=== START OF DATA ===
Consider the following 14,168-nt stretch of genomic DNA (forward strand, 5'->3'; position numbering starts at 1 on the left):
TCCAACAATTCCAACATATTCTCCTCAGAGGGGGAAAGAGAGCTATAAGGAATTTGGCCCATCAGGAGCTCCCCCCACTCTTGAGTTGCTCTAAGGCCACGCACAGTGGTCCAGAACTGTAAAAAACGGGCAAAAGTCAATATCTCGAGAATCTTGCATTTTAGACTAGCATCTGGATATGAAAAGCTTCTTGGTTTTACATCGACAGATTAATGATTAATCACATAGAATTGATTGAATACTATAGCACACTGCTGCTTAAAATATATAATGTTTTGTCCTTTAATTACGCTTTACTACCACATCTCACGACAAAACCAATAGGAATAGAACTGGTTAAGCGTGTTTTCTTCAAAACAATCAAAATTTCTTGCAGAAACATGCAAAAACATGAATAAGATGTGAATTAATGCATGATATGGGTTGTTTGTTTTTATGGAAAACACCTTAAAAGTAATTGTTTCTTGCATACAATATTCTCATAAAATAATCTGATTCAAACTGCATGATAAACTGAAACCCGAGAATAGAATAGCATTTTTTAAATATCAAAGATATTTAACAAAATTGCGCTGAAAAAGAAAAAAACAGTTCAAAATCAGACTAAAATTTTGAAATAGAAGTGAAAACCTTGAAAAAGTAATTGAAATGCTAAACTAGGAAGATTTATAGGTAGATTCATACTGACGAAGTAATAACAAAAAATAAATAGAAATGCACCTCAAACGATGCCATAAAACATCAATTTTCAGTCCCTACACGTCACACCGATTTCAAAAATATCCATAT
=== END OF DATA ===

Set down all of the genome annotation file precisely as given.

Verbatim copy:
Consider the following 14,168-nt stretch of genomic DNA (forward strand, 5'->3'; position numbering starts at 1 on the left):
TCCAACAATTCCAACATATTCTCCTCAGAGGGGGAAAGAGAGCTATAAGGAATTTGGCCCATCAGGAGCTCCCCCCACTCTTGAGTTGCTCTAAGGCCACGCACAGTGGTCCAGAACTGTAAAAAACGGGCAAAAGTCAATATCTCGAGAATCTTGCATTTTAGACTAGCATCTGGATATGAAAAGCTTCTTGGTTTTACATCGACAGATTAATGATTAATCACATAGAATTGATTGAATACTATAGCACACTGCTGCTTAAAATATATAATGTTTTGTCCTTTAATTACGCTTTACTACCACATCTCACGACAAAACCAATAGGAATAGAACTGGTTAAGCGTGTTTTCTTCAAAACAATCAAAATTTCTTGCAGAAACATGCAAAAACATGAATAAGATGTGAATTAATGCATGATATGGGTTGTTTGTTTTTATGGAAAACACCTTAAAAGTAATTGTTTCTTGCATACAATATTCTCATAAAATAATCTGATTCAAACTGCATGATAAACTGAAACCCGAGAATAGAATAGCATTTTTTAAATATCAAAGATATTTAACAAAATTGCGCTGAAAAAGAAAAAAACAGTTCAAAATCAGACTAAAATTTTGAAATAGAAGTGAAAACCTTGAAAAAGTAATTGAAATGCTAAACTAGGAAGATTTATAGGTAGATTCATACTGACGAAGTAATAACAAAAAATAAATAGAAATGCACCTCAAACGATGCCATAAAACATCAATTTTCAGTCCCTACACGTCACACCGATTTCAAAAATATCCATAT